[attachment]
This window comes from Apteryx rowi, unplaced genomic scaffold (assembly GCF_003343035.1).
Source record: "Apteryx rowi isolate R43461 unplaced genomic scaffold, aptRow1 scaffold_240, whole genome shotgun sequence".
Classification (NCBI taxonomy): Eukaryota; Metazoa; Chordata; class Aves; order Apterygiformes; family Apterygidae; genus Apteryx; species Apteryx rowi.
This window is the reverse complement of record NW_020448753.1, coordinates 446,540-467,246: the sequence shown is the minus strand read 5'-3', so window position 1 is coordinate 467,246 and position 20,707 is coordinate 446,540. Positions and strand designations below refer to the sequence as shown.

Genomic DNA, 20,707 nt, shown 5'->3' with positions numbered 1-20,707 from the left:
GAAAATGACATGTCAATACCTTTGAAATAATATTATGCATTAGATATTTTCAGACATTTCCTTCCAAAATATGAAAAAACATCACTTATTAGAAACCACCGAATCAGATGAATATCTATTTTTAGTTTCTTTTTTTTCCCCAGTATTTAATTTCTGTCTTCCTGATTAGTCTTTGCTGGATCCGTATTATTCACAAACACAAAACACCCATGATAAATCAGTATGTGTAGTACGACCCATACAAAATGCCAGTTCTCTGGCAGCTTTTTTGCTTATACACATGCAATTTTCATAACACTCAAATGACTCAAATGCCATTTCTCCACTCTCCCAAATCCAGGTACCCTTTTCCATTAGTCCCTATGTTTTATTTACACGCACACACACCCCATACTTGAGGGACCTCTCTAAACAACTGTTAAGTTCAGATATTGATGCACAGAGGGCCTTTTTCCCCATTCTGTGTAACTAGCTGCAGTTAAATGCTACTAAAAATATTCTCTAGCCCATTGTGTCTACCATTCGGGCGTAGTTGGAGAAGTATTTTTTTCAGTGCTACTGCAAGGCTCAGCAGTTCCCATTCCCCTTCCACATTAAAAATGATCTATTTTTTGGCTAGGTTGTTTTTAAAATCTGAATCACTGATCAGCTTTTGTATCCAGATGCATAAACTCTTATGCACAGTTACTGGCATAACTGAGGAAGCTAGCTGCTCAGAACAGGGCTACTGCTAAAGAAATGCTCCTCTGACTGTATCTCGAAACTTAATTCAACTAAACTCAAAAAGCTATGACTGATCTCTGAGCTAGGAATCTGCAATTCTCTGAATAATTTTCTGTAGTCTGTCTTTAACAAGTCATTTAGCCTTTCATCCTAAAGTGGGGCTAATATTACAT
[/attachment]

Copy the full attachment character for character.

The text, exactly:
This window comes from Apteryx rowi, unplaced genomic scaffold (assembly GCF_003343035.1).
Source record: "Apteryx rowi isolate R43461 unplaced genomic scaffold, aptRow1 scaffold_240, whole genome shotgun sequence".
Classification (NCBI taxonomy): Eukaryota; Metazoa; Chordata; class Aves; order Apterygiformes; family Apterygidae; genus Apteryx; species Apteryx rowi.
This window is the reverse complement of record NW_020448753.1, coordinates 446,540-467,246: the sequence shown is the minus strand read 5'-3', so window position 1 is coordinate 467,246 and position 20,707 is coordinate 446,540. Positions and strand designations below refer to the sequence as shown.

Genomic DNA, 20,707 nt, shown 5'->3' with positions numbered 1-20,707 from the left:
GAAAATGACATGTCAATACCTTTGAAATAATATTATGCATTAGATATTTTCAGACATTTCCTTCCAAAATATGAAAAAACATCACTTATTAGAAACCACCGAATCAGATGAATATCTATTTTTAGTTTCTTTTTTTTCCCCAGTATTTAATTTCTGTCTTCCTGATTAGTCTTTGCTGGATCCGTATTATTCACAAACACAAAACACCCATGATAAATCAGTATGTGTAGTACGACCCATACAAAATGCCAGTTCTCTGGCAGCTTTTTTGCTTATACACATGCAATTTTCATAACACTCAAATGACTCAAATGCCATTTCTCCACTCTCCCAAATCCAGGTACCCTTTTCCATTAGTCCCTATGTTTTATTTACACGCACACACACCCCATACTTGAGGGACCTCTCTAAACAACTGTTAAGTTCAGATATTGATGCACAGAGGGCCTTTTTCCCCATTCTGTGTAACTAGCTGCAGTTAAATGCTACTAAAAATATTCTCTAGCCCATTGTGTCTACCATTCGGGCGTAGTTGGAGAAGTATTTTTTTCAGTGCTACTGCAAGGCTCAGCAGTTCCCATTCCCCTTCCACATTAAAAATGATCTATTTTTTGGCTAGGTTGTTTTTAAAATCTGAATCACTGATCAGCTTTTGTATCCAGATGCATAAACTCTTATGCACAGTTACTGGCATAACTGAGGAAGCTAGCTGCTCAGAACAGGGCTACTGCTAAAGAAATGCTCCTCTGACTGTATCTCGAAACTTAATTCAACTAAACTCAAAAAGCTATGACTGATCTCTGAGCTAGGAATCTGCAATTCTCTGAATAATTTTCTGTAGTCTGTCTTTAACAAGTCATTTAGCCTTTCATCCTAAAGTGGGGCTAATATTACAT